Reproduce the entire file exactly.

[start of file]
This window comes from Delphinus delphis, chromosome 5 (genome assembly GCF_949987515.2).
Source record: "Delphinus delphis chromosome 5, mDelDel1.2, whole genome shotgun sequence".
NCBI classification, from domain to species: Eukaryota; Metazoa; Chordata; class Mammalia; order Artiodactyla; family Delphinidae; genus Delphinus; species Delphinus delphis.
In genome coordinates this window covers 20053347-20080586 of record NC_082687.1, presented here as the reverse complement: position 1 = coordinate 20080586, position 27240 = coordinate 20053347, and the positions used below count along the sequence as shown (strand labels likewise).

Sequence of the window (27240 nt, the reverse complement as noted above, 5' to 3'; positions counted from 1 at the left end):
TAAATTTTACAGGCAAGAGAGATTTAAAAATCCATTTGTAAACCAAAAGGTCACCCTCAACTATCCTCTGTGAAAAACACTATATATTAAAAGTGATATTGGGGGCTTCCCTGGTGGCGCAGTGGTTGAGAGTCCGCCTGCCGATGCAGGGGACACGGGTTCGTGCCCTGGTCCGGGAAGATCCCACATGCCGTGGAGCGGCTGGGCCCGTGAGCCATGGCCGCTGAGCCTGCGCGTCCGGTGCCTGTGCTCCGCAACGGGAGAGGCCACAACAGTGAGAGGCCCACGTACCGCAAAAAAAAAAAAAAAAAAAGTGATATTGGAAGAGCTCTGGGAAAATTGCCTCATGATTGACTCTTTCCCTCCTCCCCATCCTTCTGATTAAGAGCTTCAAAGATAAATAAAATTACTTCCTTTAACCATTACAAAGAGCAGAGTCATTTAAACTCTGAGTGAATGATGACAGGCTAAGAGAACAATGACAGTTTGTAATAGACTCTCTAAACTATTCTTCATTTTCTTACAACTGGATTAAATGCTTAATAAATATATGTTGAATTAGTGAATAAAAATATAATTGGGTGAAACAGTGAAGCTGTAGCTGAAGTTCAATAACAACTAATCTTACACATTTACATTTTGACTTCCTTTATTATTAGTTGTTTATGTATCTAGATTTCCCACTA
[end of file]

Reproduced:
This window comes from Delphinus delphis, chromosome 5 (genome assembly GCF_949987515.2).
Source record: "Delphinus delphis chromosome 5, mDelDel1.2, whole genome shotgun sequence".
NCBI classification, from domain to species: Eukaryota; Metazoa; Chordata; class Mammalia; order Artiodactyla; family Delphinidae; genus Delphinus; species Delphinus delphis.
In genome coordinates this window covers 20053347-20080586 of record NC_082687.1, presented here as the reverse complement: position 1 = coordinate 20080586, position 27240 = coordinate 20053347, and the positions used below count along the sequence as shown (strand labels likewise).

Sequence of the window (27240 nt, the reverse complement as noted above, 5' to 3'; positions counted from 1 at the left end):
TAAATTTTACAGGCAAGAGAGATTTAAAAATCCATTTGTAAACCAAAAGGTCACCCTCAACTATCCTCTGTGAAAAACACTATATATTAAAAGTGATATTGGGGGCTTCCCTGGTGGCGCAGTGGTTGAGAGTCCGCCTGCCGATGCAGGGGACACGGGTTCGTGCCCTGGTCCGGGAAGATCCCACATGCCGTGGAGCGGCTGGGCCCGTGAGCCATGGCCGCTGAGCCTGCGCGTCCGGTGCCTGTGCTCCGCAACGGGAGAGGCCACAACAGTGAGAGGCCCACGTACCGCAAAAAAAAAAAAAAAAAAAGTGATATTGGAAGAGCTCTGGGAAAATTGCCTCATGATTGACTCTTTCCCTCCTCCCCATCCTTCTGATTAAGAGCTTCAAAGATAAATAAAATTACTTCCTTTAACCATTACAAAGAGCAGAGTCATTTAAACTCTGAGTGAATGATGACAGGCTAAGAGAACAATGACAGTTTGTAATAGACTCTCTAAACTATTCTTCATTTTCTTACAACTGGATTAAATGCTTAATAAATATATGTTGAATTAGTGAATAAAAATATAATTGGGTGAAACAGTGAAGCTGTAGCTGAAGTTCAATAACAACTAATCTTACACATTTACATTTTGACTTCCTTTATTATTAGTTGTTTATGTATCTAGATTTCCCACTA